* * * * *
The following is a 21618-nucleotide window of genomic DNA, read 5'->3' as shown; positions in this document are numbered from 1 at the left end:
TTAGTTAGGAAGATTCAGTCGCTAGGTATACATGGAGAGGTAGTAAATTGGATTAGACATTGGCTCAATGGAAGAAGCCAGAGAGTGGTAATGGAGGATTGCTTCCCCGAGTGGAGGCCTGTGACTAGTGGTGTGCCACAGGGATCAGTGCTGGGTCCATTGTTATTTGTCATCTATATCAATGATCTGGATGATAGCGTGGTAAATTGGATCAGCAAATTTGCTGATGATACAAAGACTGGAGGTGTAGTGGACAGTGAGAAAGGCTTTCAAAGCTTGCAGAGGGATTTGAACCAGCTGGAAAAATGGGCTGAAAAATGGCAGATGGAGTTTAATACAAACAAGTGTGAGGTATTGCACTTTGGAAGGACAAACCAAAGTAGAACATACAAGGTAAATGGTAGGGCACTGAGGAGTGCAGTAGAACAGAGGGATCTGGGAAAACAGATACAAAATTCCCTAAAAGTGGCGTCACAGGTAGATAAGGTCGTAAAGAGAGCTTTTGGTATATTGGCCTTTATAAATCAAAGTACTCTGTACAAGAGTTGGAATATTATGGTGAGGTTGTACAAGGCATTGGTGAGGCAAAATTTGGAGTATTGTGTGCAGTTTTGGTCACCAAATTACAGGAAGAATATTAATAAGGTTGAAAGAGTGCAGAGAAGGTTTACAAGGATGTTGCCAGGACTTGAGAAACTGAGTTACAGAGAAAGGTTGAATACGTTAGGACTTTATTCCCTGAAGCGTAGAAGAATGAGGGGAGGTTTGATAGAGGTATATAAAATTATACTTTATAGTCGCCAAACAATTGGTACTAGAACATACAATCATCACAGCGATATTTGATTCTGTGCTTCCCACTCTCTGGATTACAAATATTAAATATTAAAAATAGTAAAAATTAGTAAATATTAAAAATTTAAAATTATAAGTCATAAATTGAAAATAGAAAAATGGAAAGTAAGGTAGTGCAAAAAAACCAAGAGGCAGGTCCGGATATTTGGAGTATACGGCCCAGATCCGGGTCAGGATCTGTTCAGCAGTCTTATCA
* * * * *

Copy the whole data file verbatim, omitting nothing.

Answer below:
The following is a 21618-nucleotide window of genomic DNA, read 5'->3' as shown; positions in this document are numbered from 1 at the left end:
TTAGTTAGGAAGATTCAGTCGCTAGGTATACATGGAGAGGTAGTAAATTGGATTAGACATTGGCTCAATGGAAGAAGCCAGAGAGTGGTAATGGAGGATTGCTTCCCCGAGTGGAGGCCTGTGACTAGTGGTGTGCCACAGGGATCAGTGCTGGGTCCATTGTTATTTGTCATCTATATCAATGATCTGGATGATAGCGTGGTAAATTGGATCAGCAAATTTGCTGATGATACAAAGACTGGAGGTGTAGTGGACAGTGAGAAAGGCTTTCAAAGCTTGCAGAGGGATTTGAACCAGCTGGAAAAATGGGCTGAAAAATGGCAGATGGAGTTTAATACAAACAAGTGTGAGGTATTGCACTTTGGAAGGACAAACCAAAGTAGAACATACAAGGTAAATGGTAGGGCACTGAGGAGTGCAGTAGAACAGAGGGATCTGGGAAAACAGATACAAAATTCCCTAAAAGTGGCGTCACAGGTAGATAAGGTCGTAAAGAGAGCTTTTGGTATATTGGCCTTTATAAATCAAAGTACTCTGTACAAGAGTTGGAATATTATGGTGAGGTTGTACAAGGCATTGGTGAGGCAAAATTTGGAGTATTGTGTGCAGTTTTGGTCACCAAATTACAGGAAGAATATTAATAAGGTTGAAAGAGTGCAGAGAAGGTTTACAAGGATGTTGCCAGGACTTGAGAAACTGAGTTACAGAGAAAGGTTGAATACGTTAGGACTTTATTCCCTGAAGCGTAGAAGAATGAGGGGAGGTTTGATAGAGGTATATAAAATTATACTTTATAGTCGCCAAACAATTGGTACTAGAACATACAATCATCACAGCGATATTTGATTCTGTGCTTCCCACTCTCTGGATTACAAATATTAAATATTAAAAATAGTAAAAATTAGTAAATATTAAAAATTTAAAATTATAAGTCATAAATTGAAAATAGAAAAATGGAAAGTAAGGTAGTGCAAAAAAACCAAGAGGCAGGTCCGGATATTTGGAGTATACGGCCCAGATCCGGGTCAGGATCTGTTCAGCAGTCTTATCA